The five wires in a high-tensile, low-impedence deer fence should be stretched to 250 pounds (112.5 kilograms) tension. The bottom wire should be 10 inches above the ground, and the other four wires should be 12 inches apart. If you decide to use this kind of fence, you can get more advice from your county extension agent or a company that sells the materials.
If you want a less-expensive temporary system, you may be interested in the peanut butter fence. Researchers in Minnesota and New York recently developed a simple, cost-effective, single-strand electric fence that repels deer by shocking them after they sniff an electrically charged bait wrapper. Of the deer observed, 82 percent were satisfactorily repelled in one study and 80 percent in another study. Deer that weren't repelled saw the fence first and either jumped it or crawled under it.
The fence design is simple. It involves one smooth wire three feet off the ground, with flags at 15-foot intervals. These flags consist of 12-inch strips of athletic tape placed across the wire and taped together, leaving a total length of six inches. Before taping, a teaspoon of peanut butter is sandwiched between the two halves of the strip.
A 6-by-12 inch piece of aluminum foil is then folded on the outside of the tape, so that the flag becomes a 6-by-6 inch piece of aluminum foil. As deer approach the fence, they sniff the peanut butter inside, touch the aluminum foil and receive a shock.
Common Deer Repellents
Repellents are another method of deer control. Nurserymen have used a number of deer repellents to control damage on small trees and shrubs over the years. Basically, there are two types: contact and area. Contact repellents are applied directly to the plants and repel by taste. New growth that appears after treatment is unprotected. Area repellents are applied near the plants and repel deer by smell alone.
Researchers in Connecticut recently tested the effectiveness of six common deer repellents on trees and shrubs:
- Human hair, collected from local barber shops and placed in nylon mesh bags, using two to four handfuls per bag.
- Magic Circle Deer Repellent (produced from bone tar oil), soaked into burlap strips measuring approximately 10 by 30 centimetres.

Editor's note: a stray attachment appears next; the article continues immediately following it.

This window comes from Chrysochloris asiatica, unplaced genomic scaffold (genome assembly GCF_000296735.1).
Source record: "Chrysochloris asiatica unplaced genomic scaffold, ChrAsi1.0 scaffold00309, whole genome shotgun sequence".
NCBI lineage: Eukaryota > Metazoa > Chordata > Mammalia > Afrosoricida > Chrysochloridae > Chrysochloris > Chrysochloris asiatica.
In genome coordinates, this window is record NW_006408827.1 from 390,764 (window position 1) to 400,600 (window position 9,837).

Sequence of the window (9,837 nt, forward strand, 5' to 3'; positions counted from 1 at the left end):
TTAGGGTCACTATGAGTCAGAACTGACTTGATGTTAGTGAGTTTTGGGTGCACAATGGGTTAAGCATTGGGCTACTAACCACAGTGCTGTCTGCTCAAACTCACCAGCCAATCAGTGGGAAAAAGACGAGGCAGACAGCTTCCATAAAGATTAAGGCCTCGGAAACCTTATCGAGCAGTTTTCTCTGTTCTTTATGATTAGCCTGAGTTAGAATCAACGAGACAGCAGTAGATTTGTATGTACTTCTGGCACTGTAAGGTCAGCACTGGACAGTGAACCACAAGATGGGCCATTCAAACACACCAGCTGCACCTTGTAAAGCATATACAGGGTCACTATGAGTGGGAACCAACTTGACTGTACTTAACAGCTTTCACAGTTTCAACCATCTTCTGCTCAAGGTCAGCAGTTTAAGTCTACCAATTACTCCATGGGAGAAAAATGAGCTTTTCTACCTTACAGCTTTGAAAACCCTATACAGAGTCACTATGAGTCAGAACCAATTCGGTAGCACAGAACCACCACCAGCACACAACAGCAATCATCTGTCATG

- Big Game Repellent, also known as Deer Away, made from putrescent whole egg solids.
- Hinder, made from ammonium soaps of higher fatty acids - diluted one part Hinder to seven parts water.
- Miller Hot Sauce, containing capsaicin, an extract of hot peppers - diluted one part Miller Hot Sauce to six parts Miller Vapor Gard and 1,600 parts water.
The Connecticut researchers used all repellents according to label instructions. Here's what they found:
- Hair was 34 percent effective. Damage between treated plots and untreated plots was significantly reduced in two of seven tests.
- Magic Circle was 18 percent effective. Damage was significantly reduced in three of seven tests.
- Big Game Repellent (Deer Away) was 46 percent effective. Damage was significantly reduced in three of six tests.
- Hinder was 43 percent effective. Damage was significantly reduced in both of two tests.
- Miller Hot Sauce was 15 percent effective. Damage was significantly reduced in one of four tests.
- Thiram was 43 percent effective. Damage was significantly reduced in two of five tests.
All of the repellents studied were only partially successful, but almost every one reduced deer damage to some extent. The cost per hectare (2.47 acres) was perhaps the most important factor: $24 for hair, $74 for Magic Circle, $990 for Big Game Repellent, $75 for Hinder, $26 for Miller Hot Sauce and $555 for Thiram. Labor was not included in any of these costs.
The researchers found that, under heavy browsing pressure, these repellents were not very successful. However, the tests were done on Japanese yew (Taxus cuspidata), which happens to be a highly preferred deer food. The researchers suggested that the repellents may be much more effective on a less-preferred plant species.
Other repellents used over the years include bone tar oil, mothballs or flakes (para-Dichlorobenzene), blood meal, Chaperone-soaked jute rope, tankage, bars of soap hung in trees, Z.I.P. (or ZAC) and cat feces. All of these have produced results at one time or another, but success is variable.